POSTED: 01:30 a.m. HST, Jun 26, 2011
LAST UPDATED: 02:23 p.m. HST, Aug 05, 2011
Gov. Neil Abercrombie, the former University of Hawaii lecturer, is handing out his first exam of the new year.
Instead of querying UH undergrads, Abercrombie is readying a test for his Cabinet, not for the school year, but rather the 2012 fiscal year.
In a detailed memo issued on June 16, Abercrombie called for budget savings of $50 million for the coming fiscal year and another $50 million for the year after.
Departments are to mull over the cuts and submit "discussion papers" by July 7.
They turn in worksheets, meet with the Governor's Office and implement the cuts by Aug. 9.
Abercrombie was forced to call for the cuts because the new state budget orders that the $50 million go to pay state worker health insurance costs.
Calling it the "2011 Program Review," Abercrombie tells his Cabinet that each department will "make honest and discerning assessments of its programs and services as compared to its primary mission."
Out of a $5 billion state general fund, finding $50 million to cut is not hard. It may be nibbling around the edges of the state budget, but the hard part is telling the bureaucrat or person getting chopped that it is his or her head, arm or other body part that must go.
"Difficult and painful decisions must be made for this review, but the alternatives are worse — more vacant positions, more deferred maintenence," Abercrombie warned.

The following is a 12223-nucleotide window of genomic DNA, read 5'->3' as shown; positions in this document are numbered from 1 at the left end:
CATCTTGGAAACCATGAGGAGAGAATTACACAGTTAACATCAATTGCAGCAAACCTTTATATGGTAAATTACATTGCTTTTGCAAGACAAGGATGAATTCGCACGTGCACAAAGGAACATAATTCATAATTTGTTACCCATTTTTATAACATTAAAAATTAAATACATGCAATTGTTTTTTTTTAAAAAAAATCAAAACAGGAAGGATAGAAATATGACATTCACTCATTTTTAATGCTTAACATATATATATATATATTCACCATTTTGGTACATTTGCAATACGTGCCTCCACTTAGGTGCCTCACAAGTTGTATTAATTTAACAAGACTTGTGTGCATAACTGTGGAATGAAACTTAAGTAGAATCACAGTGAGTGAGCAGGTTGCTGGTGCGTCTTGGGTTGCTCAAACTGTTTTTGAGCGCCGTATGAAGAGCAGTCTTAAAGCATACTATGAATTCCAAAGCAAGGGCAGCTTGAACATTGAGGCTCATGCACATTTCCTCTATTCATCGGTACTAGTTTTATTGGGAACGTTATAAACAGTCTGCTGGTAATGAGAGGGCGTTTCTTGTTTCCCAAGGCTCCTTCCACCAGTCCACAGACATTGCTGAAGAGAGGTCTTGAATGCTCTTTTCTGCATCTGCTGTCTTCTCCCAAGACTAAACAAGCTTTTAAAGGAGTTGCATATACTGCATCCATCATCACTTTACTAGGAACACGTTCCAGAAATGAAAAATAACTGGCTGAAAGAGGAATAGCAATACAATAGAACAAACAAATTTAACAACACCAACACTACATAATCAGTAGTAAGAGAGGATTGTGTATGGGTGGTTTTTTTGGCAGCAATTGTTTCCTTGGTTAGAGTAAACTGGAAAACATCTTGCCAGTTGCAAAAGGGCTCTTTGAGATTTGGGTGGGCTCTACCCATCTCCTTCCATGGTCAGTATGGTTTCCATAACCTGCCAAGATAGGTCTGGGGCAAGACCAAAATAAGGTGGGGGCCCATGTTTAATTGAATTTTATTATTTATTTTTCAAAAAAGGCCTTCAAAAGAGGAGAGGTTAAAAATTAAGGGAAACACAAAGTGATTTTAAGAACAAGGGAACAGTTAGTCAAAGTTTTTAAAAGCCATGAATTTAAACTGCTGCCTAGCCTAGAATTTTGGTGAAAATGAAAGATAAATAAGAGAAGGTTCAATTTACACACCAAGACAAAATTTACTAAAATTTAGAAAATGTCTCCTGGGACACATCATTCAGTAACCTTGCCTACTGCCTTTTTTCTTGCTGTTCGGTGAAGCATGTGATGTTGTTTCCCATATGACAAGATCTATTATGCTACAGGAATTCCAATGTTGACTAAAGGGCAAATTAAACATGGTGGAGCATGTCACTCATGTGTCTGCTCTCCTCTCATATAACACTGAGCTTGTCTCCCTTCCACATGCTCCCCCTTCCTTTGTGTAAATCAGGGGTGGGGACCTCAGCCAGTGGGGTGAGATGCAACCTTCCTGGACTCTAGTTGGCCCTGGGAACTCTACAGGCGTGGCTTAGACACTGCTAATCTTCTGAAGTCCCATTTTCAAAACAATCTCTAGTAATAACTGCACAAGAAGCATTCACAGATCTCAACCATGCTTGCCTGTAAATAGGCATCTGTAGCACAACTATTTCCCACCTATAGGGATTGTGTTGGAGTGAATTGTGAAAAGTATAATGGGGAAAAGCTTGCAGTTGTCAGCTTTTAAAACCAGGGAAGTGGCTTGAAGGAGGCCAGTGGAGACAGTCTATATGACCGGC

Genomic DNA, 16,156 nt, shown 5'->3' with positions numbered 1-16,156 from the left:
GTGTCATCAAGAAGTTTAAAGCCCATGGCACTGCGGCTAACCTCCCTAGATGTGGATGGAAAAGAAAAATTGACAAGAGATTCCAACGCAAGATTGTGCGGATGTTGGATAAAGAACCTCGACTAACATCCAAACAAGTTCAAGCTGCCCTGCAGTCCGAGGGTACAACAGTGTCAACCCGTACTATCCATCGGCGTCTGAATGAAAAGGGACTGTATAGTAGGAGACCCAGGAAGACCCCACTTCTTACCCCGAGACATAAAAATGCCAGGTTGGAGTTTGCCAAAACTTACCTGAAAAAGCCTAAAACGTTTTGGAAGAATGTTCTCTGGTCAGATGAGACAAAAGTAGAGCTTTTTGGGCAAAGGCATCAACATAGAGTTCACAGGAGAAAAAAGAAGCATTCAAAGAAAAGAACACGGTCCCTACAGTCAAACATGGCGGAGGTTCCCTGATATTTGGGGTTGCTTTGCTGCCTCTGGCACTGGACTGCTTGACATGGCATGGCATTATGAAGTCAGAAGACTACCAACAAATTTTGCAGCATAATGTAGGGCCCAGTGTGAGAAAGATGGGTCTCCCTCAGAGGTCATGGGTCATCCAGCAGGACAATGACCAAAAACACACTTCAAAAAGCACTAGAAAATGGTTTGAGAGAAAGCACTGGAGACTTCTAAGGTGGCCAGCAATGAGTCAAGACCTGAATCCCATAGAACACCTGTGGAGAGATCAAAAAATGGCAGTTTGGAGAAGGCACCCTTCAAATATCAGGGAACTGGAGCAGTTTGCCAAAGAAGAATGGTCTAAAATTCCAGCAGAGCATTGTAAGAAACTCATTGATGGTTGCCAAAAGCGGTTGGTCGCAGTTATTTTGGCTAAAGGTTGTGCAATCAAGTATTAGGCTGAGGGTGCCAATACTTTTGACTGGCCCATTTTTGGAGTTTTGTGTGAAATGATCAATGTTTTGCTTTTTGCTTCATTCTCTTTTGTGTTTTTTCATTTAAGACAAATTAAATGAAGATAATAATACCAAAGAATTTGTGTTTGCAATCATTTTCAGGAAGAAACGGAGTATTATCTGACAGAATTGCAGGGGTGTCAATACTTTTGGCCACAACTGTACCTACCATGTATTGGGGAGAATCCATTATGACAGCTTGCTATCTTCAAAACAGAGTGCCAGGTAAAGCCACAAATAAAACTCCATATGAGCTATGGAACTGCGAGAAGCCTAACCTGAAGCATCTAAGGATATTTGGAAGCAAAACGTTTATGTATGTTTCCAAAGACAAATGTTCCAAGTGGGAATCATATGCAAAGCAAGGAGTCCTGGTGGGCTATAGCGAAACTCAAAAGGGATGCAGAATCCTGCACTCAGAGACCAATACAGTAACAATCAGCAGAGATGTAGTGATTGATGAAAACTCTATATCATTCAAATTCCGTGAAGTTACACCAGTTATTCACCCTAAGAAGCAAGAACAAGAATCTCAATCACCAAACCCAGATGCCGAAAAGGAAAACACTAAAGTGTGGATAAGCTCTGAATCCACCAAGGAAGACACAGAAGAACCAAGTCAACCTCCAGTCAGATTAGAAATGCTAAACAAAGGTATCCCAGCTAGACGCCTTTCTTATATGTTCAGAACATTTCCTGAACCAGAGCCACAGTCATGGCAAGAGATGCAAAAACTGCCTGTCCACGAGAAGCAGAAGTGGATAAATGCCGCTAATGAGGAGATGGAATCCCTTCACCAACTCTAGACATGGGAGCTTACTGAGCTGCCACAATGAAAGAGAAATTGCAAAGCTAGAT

Back in 2003, then-Gov. Linda Lingle tried to make specific budget cuts. First she said she would cut $5 million from the state's adult education services.
Grousing that the Department of Education was teaching karaoke and country line dancing, Lingle said they didn't appear to be "core functions of government."
A big uproar followed, adult education was spared and Lingle and her budget machete were forced to hunt elsewhere. It should be added that this year the DOE is cutting $5 million from adult education by itself and while it still continues its core service of teaching English to immigrant groups and helping high school drop-outs get their GED, karaoke and line dancing are taught in at least three schools.
Looking for other programs to cut, Lingle seized on the Commission on the Status of Women. Up went the howls of protest, claiming that because then-director Allicyn Tasaka had been former Lt. Gov. Mazie Hirono's press secretary and worked in Hirono's failed campaign for governor in 2002, Lingle was exacting her revenge, not cutting the budget.
Eventually Lingle tired of attempting to snip away program by program and instead ordered everyone to just stop spending so much. She ordered hiring freezes, cuts to groups such the symphony and cultural celebrations, budget cuts of 5 or 10 percent, restricted travel and finally was forced to resort to furloughs, layoffs and lagging the income tax returns.
Abercrombie, in his message signing the budget, says "we cannot continue the status quo, continuing to cut resources from programs which are already hurting and in some cases unable to properly function."
The question now to be answered by Abercrombie is, "Does this mean next year you will call for tax increases?"
Richard Borreca writes on politics on Sundays, Tuesdays and Fridays. Reach him at firstname.lastname@example.org.